Alamitos-Marina Service Unit Title

Latrine Stories

Welcome to the seamy side of camping. Presented for your amusement are a variety of strange but true stories from that dreaded, but necessary, camp fixture - the latrine. Most of these stories are compiled from a list frequented by Girl Scout and Girl Guide leaders.

Latrine Fears

It all started innocently enough with the following letter:

The Problem...

We have a problem that started small & seems to be spreading. I'm hoping you all have some ideas how to contain it.

In early May, we took our first- and second-grade Brownie troop to Core Camp. But from the start we had one girl who is very squemish about foods and the latrines. She expressed discomfort about the latrines before the trip, but she wound up using them and seemed to do fine. It turned out that her patrol was the only one that didn't have latrine duty.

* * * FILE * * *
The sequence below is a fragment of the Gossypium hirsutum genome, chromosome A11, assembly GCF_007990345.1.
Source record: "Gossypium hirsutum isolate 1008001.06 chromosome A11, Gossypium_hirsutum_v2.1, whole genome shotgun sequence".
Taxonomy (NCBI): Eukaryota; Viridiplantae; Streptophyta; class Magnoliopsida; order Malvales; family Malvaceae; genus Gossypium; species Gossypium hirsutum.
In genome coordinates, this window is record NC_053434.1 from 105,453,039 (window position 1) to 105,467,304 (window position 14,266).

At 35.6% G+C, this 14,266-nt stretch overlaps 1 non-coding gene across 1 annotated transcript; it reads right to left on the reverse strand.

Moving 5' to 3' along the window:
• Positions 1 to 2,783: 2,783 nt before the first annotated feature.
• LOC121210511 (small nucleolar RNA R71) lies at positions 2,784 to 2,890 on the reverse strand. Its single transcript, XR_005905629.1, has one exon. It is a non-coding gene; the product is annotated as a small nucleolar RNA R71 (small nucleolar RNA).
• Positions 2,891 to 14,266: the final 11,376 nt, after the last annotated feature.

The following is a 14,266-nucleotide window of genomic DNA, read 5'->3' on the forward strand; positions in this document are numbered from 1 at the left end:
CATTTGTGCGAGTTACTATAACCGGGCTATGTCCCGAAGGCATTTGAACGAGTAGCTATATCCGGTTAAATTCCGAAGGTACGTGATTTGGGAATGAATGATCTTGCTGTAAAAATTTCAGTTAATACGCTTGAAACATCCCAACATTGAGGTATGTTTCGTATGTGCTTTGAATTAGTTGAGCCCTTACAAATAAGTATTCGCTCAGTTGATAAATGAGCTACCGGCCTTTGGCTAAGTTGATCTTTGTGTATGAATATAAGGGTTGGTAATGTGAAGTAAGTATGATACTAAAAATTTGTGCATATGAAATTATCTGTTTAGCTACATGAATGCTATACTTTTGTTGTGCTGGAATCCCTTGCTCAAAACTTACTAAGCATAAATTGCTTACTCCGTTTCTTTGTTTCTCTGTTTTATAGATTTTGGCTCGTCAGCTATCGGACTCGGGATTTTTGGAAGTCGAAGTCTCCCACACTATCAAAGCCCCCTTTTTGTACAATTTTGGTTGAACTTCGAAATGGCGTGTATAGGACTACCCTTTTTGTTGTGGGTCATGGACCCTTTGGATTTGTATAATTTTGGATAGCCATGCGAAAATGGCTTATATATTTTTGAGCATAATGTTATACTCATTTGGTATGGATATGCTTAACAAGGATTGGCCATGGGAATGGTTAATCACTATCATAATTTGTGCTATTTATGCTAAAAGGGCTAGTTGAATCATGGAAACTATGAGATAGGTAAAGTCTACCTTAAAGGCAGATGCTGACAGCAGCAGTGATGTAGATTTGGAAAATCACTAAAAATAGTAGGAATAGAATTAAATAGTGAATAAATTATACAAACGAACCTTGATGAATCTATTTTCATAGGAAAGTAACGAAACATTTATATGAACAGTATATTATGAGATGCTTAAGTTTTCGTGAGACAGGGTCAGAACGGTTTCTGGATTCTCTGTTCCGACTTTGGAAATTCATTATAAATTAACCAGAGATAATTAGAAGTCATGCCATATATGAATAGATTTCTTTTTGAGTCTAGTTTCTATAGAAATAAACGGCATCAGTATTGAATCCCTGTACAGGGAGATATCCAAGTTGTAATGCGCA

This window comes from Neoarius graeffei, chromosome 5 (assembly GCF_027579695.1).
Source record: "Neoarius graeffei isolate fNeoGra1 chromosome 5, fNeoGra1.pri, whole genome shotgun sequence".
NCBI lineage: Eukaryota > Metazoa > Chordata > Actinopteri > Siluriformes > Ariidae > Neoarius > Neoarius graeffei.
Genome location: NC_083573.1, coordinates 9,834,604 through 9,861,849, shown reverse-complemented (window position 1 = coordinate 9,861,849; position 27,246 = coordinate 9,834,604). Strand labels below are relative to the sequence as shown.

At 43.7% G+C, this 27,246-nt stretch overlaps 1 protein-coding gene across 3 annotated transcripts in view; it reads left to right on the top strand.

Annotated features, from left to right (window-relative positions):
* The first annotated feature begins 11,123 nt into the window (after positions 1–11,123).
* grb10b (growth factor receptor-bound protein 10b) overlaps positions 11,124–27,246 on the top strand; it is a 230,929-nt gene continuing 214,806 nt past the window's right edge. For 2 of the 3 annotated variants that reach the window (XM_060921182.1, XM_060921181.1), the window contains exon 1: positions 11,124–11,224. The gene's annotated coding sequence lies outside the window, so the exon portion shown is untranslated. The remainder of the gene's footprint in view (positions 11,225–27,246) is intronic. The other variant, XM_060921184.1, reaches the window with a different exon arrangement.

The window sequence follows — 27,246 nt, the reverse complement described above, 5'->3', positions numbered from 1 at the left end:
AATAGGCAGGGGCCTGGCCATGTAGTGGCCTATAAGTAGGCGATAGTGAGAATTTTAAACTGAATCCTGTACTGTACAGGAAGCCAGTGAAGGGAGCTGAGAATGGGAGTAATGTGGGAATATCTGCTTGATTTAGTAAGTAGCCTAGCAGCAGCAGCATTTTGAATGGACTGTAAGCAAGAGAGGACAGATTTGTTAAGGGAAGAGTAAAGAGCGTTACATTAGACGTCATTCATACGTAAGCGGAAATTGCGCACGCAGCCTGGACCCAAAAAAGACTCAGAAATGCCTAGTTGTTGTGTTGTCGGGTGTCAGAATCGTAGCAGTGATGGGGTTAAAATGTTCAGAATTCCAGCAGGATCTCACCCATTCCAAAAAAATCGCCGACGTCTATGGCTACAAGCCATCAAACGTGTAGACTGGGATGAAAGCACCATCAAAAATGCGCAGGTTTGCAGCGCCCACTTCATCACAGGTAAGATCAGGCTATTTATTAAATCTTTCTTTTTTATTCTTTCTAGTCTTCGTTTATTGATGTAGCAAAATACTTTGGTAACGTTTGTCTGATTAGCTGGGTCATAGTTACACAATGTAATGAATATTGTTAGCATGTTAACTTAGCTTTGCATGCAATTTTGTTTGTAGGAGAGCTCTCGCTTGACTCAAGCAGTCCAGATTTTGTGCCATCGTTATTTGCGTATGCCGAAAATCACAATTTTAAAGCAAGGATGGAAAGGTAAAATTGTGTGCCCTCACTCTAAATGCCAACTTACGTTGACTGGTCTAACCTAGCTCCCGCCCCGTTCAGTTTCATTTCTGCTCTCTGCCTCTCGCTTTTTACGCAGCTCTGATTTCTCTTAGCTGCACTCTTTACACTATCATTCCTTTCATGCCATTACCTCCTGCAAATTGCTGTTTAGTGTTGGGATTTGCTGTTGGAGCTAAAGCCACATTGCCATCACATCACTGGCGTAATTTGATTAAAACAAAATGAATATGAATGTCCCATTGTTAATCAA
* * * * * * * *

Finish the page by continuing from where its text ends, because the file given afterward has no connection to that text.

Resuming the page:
Since the campout, this girl has at every opportunity (every 'What we liked, didn't like' session) mentioned latrines. She liked NOT having to clean the latrine. She didn't like using the latrine. We've been talking about camping again in the Fall, and she doesn't want to if we have to use latrines.....

Now the other girls, who didn't express a problem with the latrines before, have chimed it and it's getting to be a big theme for us. At first I was going to just let this run its course, but now I'm afraid it will keep us from camping again.

Any ideas? By the way, this girl is a geat scout & a great leader.


A little security

First - I noticed you're from GSCNC. If you're using GSCNC camps, many of them, if not all, have upgraded the latrines to modern facilities. Flush toilets! Electric lights! Running cold & *hot* water! Heaters! It's like camping at a Holiday Inn. ;-) I get all choked up just thinking about them - they're beautiful.

But if you are going camping someplace that doesn't have these Park Place style bathrooms...hmmm...can you try and make it sound like an adventure? Something like - the girls on Little House on the Prairie used latrines - pretend we've gone back in time.